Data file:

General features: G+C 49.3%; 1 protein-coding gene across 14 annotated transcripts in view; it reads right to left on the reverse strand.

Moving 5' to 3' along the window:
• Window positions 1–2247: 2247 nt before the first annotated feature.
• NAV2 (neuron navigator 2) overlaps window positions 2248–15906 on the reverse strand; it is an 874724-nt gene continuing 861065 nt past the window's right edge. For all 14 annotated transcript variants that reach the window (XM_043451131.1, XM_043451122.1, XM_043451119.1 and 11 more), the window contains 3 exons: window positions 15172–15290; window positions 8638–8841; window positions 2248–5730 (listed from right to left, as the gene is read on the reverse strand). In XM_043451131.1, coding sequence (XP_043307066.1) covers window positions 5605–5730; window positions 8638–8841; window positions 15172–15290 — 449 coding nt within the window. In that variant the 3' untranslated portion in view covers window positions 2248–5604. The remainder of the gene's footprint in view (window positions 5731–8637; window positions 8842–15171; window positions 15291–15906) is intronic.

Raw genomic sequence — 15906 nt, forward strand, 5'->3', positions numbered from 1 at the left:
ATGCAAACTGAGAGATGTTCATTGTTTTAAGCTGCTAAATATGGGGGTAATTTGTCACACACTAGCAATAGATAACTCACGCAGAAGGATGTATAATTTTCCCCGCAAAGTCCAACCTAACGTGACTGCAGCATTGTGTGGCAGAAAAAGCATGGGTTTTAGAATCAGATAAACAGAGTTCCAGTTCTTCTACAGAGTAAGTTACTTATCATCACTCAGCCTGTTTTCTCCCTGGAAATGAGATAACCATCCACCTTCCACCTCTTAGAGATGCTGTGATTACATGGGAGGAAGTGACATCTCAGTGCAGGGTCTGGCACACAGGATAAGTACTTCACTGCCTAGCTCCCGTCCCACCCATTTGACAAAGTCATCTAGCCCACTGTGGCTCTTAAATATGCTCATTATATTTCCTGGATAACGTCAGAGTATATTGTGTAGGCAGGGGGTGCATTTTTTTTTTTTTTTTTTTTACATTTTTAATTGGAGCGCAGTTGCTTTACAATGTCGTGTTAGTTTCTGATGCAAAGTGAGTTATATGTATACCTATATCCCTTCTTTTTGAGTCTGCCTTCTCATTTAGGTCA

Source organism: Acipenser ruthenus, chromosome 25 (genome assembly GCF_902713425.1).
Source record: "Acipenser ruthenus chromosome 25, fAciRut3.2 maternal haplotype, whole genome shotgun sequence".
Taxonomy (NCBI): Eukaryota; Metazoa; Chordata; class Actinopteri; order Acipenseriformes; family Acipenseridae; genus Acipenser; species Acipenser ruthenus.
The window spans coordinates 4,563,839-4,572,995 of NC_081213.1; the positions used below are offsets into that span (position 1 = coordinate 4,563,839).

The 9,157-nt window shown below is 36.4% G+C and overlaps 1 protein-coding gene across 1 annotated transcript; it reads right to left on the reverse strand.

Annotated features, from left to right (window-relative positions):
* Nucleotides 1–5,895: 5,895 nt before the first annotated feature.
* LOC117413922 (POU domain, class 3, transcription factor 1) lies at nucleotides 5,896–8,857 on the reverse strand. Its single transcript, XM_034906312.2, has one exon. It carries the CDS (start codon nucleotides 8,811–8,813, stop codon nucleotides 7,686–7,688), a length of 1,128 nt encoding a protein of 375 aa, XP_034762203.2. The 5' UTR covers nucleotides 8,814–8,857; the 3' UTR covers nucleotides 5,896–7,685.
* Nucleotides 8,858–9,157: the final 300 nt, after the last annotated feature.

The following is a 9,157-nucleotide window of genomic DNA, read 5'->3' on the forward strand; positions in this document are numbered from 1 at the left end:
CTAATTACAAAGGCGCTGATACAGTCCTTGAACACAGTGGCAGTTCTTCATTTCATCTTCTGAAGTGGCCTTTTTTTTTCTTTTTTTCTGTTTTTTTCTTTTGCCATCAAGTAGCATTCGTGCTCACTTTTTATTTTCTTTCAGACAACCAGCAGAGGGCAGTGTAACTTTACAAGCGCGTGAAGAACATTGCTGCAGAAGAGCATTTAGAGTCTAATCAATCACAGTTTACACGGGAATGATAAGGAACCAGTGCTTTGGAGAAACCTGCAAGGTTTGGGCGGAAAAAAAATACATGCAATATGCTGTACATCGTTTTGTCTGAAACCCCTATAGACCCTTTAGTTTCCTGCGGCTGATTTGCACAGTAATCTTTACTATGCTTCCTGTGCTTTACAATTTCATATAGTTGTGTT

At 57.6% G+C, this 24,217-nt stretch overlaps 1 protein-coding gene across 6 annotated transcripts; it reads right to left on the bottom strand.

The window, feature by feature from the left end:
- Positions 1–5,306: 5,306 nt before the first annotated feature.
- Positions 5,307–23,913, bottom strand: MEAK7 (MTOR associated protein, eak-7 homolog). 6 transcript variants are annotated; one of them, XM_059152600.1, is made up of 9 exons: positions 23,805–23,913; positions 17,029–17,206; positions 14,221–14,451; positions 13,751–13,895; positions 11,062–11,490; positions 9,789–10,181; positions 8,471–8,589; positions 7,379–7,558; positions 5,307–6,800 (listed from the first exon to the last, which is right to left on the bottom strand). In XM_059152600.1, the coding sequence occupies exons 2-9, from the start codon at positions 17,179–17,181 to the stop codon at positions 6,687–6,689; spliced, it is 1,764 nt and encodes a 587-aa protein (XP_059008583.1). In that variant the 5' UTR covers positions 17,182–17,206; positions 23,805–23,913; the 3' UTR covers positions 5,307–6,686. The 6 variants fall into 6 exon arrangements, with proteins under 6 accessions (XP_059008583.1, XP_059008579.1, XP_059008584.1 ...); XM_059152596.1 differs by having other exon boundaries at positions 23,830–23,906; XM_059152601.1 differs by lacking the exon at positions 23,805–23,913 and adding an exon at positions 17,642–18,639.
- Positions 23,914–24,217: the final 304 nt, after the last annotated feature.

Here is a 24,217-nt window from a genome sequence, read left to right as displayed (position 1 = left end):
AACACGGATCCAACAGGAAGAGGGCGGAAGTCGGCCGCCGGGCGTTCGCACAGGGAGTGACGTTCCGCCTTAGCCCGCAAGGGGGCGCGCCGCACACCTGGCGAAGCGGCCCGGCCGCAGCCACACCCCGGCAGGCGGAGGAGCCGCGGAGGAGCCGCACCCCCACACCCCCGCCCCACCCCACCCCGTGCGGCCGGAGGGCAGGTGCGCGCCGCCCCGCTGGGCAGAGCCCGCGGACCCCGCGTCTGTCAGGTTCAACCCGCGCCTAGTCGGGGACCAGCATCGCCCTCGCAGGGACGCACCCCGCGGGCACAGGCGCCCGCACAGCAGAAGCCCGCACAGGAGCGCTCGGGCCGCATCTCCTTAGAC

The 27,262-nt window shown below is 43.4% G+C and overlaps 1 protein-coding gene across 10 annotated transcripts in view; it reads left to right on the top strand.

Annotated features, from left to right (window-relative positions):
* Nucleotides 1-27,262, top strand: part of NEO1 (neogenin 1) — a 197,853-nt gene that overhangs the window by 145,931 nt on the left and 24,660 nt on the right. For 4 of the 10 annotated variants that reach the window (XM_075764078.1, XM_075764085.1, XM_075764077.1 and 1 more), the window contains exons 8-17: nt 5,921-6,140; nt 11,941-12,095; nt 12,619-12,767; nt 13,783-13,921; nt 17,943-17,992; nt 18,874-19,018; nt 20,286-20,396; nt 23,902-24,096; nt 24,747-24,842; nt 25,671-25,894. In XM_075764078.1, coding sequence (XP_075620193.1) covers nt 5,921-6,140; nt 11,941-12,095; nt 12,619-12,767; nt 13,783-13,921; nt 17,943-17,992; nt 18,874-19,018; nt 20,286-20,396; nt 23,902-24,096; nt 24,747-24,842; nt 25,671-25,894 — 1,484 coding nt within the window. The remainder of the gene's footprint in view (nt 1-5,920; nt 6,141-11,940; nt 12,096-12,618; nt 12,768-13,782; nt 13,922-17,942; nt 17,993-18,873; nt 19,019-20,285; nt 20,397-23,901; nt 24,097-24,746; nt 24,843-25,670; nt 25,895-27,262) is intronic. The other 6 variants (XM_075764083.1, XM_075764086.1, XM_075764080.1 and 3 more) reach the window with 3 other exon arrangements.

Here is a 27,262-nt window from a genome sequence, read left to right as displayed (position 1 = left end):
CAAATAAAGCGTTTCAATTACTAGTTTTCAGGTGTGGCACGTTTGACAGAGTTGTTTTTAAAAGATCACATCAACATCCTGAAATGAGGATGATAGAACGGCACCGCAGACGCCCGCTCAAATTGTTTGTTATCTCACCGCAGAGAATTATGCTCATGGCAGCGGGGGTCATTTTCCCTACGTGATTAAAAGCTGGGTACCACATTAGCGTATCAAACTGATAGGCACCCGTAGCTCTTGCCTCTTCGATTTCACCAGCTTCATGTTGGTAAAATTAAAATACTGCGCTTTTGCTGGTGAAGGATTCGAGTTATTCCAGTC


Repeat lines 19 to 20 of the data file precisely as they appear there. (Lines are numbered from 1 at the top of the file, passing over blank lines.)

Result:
The window, feature by feature from the left end:
- Positions 1–5,306: 5,306 nt before the first annotated feature.